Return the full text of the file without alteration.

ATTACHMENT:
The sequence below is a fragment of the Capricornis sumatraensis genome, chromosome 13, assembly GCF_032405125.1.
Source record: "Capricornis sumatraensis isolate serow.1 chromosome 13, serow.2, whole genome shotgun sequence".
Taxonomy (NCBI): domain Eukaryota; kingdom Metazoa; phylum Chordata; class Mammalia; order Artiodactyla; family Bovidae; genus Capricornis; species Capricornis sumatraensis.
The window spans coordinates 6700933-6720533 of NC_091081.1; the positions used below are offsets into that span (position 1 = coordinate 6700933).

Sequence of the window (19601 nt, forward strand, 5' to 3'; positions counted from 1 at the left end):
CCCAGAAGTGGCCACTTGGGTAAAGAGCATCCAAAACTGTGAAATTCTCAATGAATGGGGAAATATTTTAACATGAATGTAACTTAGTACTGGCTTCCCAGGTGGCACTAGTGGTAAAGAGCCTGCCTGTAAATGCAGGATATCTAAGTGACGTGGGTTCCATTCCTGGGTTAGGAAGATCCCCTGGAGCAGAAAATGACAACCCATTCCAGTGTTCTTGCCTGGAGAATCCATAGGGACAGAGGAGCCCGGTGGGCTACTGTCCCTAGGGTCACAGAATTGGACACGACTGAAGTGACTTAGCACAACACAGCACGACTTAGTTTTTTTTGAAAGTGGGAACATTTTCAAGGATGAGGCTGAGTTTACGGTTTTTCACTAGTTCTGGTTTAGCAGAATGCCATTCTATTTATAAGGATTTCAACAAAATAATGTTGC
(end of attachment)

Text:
The sequence below is a fragment of the Capricornis sumatraensis genome, chromosome 13, assembly GCF_032405125.1.
Source record: "Capricornis sumatraensis isolate serow.1 chromosome 13, serow.2, whole genome shotgun sequence".
Taxonomy (NCBI): domain Eukaryota; kingdom Metazoa; phylum Chordata; class Mammalia; order Artiodactyla; family Bovidae; genus Capricornis; species Capricornis sumatraensis.
The window spans coordinates 6700933-6720533 of NC_091081.1; the positions used below are offsets into that span (position 1 = coordinate 6700933).

Sequence of the window (19601 nt, forward strand, 5' to 3'; positions counted from 1 at the left end):
CCCAGAAGTGGCCACTTGGGTAAAGAGCATCCAAAACTGTGAAATTCTCAATGAATGGGGAAATATTTTAACATGAATGTAACTTAGTACTGGCTTCCCAGGTGGCACTAGTGGTAAAGAGCCTGCCTGTAAATGCAGGATATCTAAGTGACGTGGGTTCCATTCCTGGGTTAGGAAGATCCCCTGGAGCAGAAAATGACAACCCATTCCAGTGTTCTTGCCTGGAGAATCCATAGGGACAGAGGAGCCCGGTGGGCTACTGTCCCTAGGGTCACAGAATTGGACACGACTGAAGTGACTTAGCACAACACAGCACGACTTAGTTTTTTTTGAAAGTGGGAACATTTTCAAGGATGAGGCTGAGTTTACGGTTTTTCACTAGTTCTGGTTTAGCAGAATGCCATTCTATTTATAAGGATTTCAACAAAATAATGTTGC